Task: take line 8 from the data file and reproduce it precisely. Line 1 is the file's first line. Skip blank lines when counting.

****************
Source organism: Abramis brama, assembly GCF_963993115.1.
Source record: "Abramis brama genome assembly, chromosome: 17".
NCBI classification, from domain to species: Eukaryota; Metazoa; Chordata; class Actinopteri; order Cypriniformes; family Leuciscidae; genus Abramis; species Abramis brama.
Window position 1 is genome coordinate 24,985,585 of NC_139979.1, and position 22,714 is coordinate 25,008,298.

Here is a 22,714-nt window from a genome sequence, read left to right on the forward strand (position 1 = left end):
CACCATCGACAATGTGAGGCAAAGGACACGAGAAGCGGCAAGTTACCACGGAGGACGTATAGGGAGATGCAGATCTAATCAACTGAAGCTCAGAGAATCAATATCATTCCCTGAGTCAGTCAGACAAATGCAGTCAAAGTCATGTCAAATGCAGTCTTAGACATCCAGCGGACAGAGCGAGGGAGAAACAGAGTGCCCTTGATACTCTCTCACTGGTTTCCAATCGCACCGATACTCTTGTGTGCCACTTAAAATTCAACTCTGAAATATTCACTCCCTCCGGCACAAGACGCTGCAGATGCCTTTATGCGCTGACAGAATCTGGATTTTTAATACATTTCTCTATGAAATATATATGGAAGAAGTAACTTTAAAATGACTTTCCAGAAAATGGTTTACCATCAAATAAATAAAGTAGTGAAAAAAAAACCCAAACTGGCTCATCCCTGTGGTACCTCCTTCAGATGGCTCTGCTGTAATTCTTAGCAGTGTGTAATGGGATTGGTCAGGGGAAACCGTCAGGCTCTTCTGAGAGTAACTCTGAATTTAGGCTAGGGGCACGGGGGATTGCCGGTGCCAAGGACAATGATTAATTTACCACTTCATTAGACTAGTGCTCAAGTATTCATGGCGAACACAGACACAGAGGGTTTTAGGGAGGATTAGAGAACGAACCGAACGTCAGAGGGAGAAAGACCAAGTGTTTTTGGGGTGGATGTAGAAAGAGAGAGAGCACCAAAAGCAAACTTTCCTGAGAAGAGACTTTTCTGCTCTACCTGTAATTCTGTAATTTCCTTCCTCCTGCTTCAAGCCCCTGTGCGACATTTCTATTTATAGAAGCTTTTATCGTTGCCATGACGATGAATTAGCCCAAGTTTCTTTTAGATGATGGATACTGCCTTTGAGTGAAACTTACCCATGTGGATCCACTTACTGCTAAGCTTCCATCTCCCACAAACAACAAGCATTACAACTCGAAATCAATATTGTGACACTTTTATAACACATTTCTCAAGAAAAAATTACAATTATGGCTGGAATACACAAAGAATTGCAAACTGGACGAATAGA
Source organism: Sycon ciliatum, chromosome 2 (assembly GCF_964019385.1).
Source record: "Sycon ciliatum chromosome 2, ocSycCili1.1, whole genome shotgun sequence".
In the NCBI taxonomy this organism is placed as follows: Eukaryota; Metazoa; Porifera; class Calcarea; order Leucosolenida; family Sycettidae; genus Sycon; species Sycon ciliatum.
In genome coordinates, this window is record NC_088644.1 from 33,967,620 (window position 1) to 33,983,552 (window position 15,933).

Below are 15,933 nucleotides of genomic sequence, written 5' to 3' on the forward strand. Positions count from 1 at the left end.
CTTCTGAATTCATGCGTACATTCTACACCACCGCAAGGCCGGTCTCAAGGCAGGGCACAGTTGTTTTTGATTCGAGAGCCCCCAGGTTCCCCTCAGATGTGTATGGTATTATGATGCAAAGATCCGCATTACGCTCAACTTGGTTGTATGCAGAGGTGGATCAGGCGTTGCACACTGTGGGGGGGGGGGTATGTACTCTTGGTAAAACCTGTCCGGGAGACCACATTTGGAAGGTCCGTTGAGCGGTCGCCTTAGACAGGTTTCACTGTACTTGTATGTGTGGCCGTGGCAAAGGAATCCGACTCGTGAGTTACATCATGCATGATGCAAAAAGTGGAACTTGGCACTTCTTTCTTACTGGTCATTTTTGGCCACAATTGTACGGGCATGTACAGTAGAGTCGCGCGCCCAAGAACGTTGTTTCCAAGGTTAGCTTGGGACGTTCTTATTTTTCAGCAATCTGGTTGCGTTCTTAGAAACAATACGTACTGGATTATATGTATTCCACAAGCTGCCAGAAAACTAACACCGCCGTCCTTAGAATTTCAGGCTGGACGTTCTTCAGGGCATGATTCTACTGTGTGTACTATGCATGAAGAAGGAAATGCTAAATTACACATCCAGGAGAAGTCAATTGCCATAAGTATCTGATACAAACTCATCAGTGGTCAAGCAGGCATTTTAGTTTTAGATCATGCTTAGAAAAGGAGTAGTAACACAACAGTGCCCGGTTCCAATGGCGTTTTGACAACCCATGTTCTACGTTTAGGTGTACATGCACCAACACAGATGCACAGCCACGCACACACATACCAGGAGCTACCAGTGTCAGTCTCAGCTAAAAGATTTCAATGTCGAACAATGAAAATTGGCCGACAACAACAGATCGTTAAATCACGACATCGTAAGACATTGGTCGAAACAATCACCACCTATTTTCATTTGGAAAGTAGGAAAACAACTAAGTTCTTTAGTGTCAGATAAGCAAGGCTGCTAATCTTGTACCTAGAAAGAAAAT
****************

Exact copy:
Source record: "Sycon ciliatum chromosome 2, ocSycCili1.1, whole genome shotgun sequence".